A Computational Approach for Obstruction-Free Photography

Tianfan Xue1*        Michael Rubinstein2*        Ce Liu2*        William T. Freeman1,2

1MIT CSAIL            2Google Research

* Part of this work was done while Michael Rubinstein and Ce Liu were at Microsoft Research, and when Tianfan Xue was an intern at Microsoft Research New England.

In this paper we present an algorithm for taking pictures through reflective or occluding elements such as windows and fences. The input to our algorithm is a set of images taken by the user while slightly scanning the scene with a camera/phone (a), and the output is two images: a clean image of the (desired) background scene, and an image of the reflected or occluding content (b). Our algorithm is fully automatic, can run on mobile devices, and allows taking pictures through common visual obstacles, producing images as if they were not there.


We present a unified computational approach for taking photos through reflecting or occluding elements such as windows and fences. Rather than capturing a single image, we instruct the user to take a short image sequence while slightly moving the camera. Differences that often exist in the relative position of the background and the obstructing elements from the camera allow us to separate them based on their motions, and to recover the desired background scene as if the visual obstructions were not there. We show results on controlled experiments and many real and practical scenarios, including shooting through reflections, fences, and raindrop-covered windows.

  author = {Tianfan Xue and Michael Rubinstein and Ce Liu and William T. Freeman},
  title = {A Computational Approach for Obstruction-Free Photography},
  journal = {ACM Transactions on Graphics (Proc. SIGGRAPH)},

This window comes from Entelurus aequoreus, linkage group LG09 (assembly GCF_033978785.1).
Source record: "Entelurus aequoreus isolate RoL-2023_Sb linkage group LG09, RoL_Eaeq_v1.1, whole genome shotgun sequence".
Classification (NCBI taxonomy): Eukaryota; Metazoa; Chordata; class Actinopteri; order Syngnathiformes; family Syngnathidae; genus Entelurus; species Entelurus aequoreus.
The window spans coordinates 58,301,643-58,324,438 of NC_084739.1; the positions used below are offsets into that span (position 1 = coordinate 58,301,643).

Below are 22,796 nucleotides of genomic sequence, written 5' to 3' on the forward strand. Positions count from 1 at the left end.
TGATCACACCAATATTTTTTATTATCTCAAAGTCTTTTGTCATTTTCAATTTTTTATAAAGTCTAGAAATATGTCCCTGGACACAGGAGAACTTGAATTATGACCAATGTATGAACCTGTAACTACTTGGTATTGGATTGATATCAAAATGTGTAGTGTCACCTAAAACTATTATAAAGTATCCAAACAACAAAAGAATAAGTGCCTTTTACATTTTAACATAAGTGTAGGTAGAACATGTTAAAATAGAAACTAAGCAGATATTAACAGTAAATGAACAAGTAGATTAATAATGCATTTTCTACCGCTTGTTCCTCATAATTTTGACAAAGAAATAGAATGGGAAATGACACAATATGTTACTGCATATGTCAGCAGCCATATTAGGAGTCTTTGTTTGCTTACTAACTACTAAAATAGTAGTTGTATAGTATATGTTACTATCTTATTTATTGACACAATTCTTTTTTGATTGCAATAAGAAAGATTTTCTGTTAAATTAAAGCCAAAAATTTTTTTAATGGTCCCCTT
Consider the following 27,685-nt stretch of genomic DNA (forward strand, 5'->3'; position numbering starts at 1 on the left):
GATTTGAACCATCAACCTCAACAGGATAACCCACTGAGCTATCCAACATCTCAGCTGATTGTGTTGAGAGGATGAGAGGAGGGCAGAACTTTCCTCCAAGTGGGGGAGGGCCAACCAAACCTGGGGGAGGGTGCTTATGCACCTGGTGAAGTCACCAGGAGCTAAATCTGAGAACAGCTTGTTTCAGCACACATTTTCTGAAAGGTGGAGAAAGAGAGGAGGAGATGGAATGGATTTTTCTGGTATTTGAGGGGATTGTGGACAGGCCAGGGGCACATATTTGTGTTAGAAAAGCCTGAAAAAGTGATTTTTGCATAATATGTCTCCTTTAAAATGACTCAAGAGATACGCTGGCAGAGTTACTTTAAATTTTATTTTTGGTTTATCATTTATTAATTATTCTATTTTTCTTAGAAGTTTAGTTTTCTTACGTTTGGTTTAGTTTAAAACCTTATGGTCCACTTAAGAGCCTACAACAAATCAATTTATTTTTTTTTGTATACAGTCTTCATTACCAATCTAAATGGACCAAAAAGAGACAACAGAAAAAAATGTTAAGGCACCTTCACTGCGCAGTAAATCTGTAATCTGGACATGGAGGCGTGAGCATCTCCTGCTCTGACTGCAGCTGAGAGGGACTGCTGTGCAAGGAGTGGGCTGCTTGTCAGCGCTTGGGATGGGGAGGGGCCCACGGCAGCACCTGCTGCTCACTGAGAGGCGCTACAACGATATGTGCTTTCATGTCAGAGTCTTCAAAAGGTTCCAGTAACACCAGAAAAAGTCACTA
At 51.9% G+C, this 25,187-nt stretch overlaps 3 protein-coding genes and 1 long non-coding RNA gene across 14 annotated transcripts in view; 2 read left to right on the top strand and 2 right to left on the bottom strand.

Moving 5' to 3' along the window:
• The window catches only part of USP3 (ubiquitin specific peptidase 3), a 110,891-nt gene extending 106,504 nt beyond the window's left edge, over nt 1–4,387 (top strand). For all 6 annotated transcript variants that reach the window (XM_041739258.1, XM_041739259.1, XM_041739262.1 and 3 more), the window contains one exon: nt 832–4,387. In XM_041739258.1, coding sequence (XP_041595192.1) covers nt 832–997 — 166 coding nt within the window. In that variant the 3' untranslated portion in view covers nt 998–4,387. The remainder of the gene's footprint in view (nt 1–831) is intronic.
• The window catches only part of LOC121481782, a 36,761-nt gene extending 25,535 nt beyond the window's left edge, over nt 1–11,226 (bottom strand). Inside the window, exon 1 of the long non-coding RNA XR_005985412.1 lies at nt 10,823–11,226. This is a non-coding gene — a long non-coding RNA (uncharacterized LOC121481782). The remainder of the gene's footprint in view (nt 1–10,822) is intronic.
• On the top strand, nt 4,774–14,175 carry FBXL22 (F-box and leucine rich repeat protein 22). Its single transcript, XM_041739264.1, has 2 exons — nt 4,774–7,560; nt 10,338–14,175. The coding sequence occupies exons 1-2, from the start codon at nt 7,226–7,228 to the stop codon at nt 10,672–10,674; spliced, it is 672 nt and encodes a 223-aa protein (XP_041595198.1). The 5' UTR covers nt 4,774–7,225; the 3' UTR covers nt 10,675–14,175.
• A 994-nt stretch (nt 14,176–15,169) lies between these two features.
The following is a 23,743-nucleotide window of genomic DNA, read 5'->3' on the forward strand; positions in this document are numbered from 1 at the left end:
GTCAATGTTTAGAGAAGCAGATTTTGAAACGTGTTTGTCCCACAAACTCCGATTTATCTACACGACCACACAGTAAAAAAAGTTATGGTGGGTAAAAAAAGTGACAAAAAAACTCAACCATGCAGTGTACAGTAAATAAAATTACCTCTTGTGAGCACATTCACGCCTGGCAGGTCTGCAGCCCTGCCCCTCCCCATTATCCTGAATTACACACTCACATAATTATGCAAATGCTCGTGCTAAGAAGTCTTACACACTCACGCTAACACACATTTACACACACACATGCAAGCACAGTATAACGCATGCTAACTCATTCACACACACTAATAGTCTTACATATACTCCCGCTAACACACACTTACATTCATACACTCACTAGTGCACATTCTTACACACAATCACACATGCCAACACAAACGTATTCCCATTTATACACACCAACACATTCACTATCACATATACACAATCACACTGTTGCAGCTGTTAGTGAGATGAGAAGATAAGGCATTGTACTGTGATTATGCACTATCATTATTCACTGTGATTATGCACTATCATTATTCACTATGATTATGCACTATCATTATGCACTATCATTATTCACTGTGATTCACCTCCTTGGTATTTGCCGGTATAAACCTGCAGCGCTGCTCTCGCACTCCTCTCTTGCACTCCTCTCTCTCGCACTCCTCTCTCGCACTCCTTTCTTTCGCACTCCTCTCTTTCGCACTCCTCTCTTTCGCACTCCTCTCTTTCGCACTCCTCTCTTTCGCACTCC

year = {2015},
  volume = {34},
  number = {4},

Paper:  PDF  (32MB)
Technical Report:  PDF 
Presentation: PPTX (slides only, 153 MB), ZIP (slides+ video, 762 MB)

SIGGRAPH 2015 Supplemental Video (if you cannot open YouTube, download video at 1080p, 720p):


Input sequences and results: .zip (280mb)

The zip file contains the following files for each sequence:
<sequence_name>_fullseq.mp4:  The captured video sequence.
<sequence_name>_input.avi: The sampled frames from the video that are used for the processing, stored as a 1 fps avi file.
<sequence_name>_input.png: The reference input frame (the middle frame within the sampled frames).
<sequence_name>_bg.png: The recovered background layer (the layer with dominant motion).
<sequence_name>_bg.avi:  The recovered background layer warped according to the estimated background motions, stored as a 1 fps avi file.
<sequence_name>_rf.png: The recovered obstruction layer.
<sequence_name>_rf.avi:  The recovered obstruction layer warped according to the estimation foreground motions, stored as a 1 fps avi file.

"gallery" is an image sequence from "Image-Based Rendering for Scenes with Reflections", Sinha et al. 2012, and doesn't contain a "_fullseq.mp4" file.

Controlled experiments with ground-truth decomposition: .zip (32mb)

The zip file contains the following files for each sequence:
 <sequence_name>_input.png:  The input sequence. The third frame is selected as the reference frame.
 <sequence_name>_bg.png:  Ground-truth background layer.
 <sequence_name>_rf.png:  Ground-truth obstruction layer.

We thank Dr. Rick Szeliski for useful discussions and feedback, and the anonymous SIGGRAPH reviewers for their comments. We thank Katie Bouman for narrating our video. Tianfan Xue is supported by Shell Research and ONR MURI 6923196.